compound was not positive in a lung rumour biossay system utilizing
    newborn mice, although toxic effects were observed.

         Short-term studies were available for several types of liquid
    smoke flavourings (aqueous extract). The major adverse effects noted
    were significant increases in liver and kidney weights of the test
    animals. In one study, these changes were shown to be reversible. Only
    minor histological changes were reported in these animals. Minor
    changes in serum chemistry have also been reported. In these studies
    the no-effect level ranged from 0.25% to 3% of the liquid smoke
    preparation in the diet. It was also noted that in some studies there
    were significant increases in thyroid weights in the high-dose groups.
    However, changes in serum levels of T3 and T4 were reported in
    only one study.

         Almost all the studies with smoke flavourings (tarry extract)
    relate to a single product. This product was tested in a number of
    species (mice, rats, and pigs). The tests include long-term studies in
    mice and rats. The major effects observed in the high-dose groups, in
    all species tested, were decreased body-weight gain and increased
    liver and kidney weights. Histopathological changes were primarily
    related to the gastrointestinal tract, liver and kidneys that included
    inflammation of the gastrointestinal tract and necrosis of the liver
    and kidney. These effects were observed in the groups fed the highest
    levels of the test material, and were minimal or absent in the
    low-dose groups. In lifetime feeding studies in mice and rats, there
    were no compound-related increases in rumour incidence or type in the
    treated animals. However, the lack of any neoplastic foci of the liver
    in rats or mice is unusual in studies of this duration. A complete
    evaluation of these studies is difficult because of the lack of
    definition of the terms used in the pathology report. High levels of
    smoke flavourings (tarry extracts) in the diets of rats also resulted
    in a significant increase in thyroid weights, and in one case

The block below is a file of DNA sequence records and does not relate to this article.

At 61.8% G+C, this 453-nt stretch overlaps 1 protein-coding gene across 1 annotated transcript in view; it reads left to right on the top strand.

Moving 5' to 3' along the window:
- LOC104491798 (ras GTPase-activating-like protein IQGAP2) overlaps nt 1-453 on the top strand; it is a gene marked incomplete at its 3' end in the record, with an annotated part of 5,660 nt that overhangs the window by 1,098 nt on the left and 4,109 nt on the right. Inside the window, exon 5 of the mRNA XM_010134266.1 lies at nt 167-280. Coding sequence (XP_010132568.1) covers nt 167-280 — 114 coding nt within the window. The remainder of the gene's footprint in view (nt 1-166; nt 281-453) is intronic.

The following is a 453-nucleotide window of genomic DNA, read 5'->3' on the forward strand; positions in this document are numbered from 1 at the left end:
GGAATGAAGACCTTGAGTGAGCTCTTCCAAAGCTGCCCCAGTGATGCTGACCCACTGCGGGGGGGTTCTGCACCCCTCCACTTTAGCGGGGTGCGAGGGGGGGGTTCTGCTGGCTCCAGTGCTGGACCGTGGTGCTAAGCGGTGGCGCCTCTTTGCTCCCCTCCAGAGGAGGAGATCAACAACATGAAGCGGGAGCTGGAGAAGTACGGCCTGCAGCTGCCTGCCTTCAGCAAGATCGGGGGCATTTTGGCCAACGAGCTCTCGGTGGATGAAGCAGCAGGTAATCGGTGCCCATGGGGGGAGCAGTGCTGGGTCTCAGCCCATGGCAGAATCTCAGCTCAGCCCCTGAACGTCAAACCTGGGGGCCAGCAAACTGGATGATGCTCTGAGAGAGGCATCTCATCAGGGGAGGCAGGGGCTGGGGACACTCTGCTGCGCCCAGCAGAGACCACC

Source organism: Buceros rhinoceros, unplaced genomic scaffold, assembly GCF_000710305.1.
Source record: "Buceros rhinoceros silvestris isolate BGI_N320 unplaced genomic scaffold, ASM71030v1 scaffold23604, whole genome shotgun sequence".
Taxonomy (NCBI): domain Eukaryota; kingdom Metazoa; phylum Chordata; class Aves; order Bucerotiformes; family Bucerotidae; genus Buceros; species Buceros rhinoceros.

histological changes were observed.

    EVALUATION

         The Committee viewed the use of smoke flavourings generically,
    keeping in mind that smoke flavourings are a replacement for
    traditional smoking practices, and as such they represent a definite
    improvement in that a large number of potentially toxic compounds are
    eliminated in their production. A similar view has been expressed by
    the Council of Europe (Resolution AP185/2).

         The Committee concluded that so complex a group of products might
    not be amenable to the allocation of an ADI, and that smoke
    flavourings of suitable specifications could be used provisionally to
    flavour foods traditionally treated by smoking. However, as the safety
    data for these products were limited, new or novel uses of smoke
    flavourings should be approached with caution.

         The Committee concluded that detailed information on the
    production and composition of smoke flavourings is required, and that
    it would be desirable to have further safety studies on a well-defined
    spectrum of smoke flavourings.

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    Eschenberger, A.B. (1963). Biological examination of food additives.
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    Fitko, R. (1979b). Smoke Extract Flavour. Study of acute oral toxicity
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    Fitko, R. (1979d). Smoke Extract Flavour. Ninety-day oral toxicity
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    Fitko, R. (1979e). Smoke Extract Flavour. Ninety-day oral toxicity
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    Fitko, R. (1979f). Smoke Extract Flavour. Ninety-day oral toxicity
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    Fitko, R. (1979g). Smoke Extract Flavour. Twelve-month oral toxicity
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    Fitko, R. (1979h). Smoke Extract Flavour. Sixteen-month oral toxicity
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    See Also:
       Toxicological Abbreviations
       SMOKE FLAVOURINGS (JECFA Evaluation)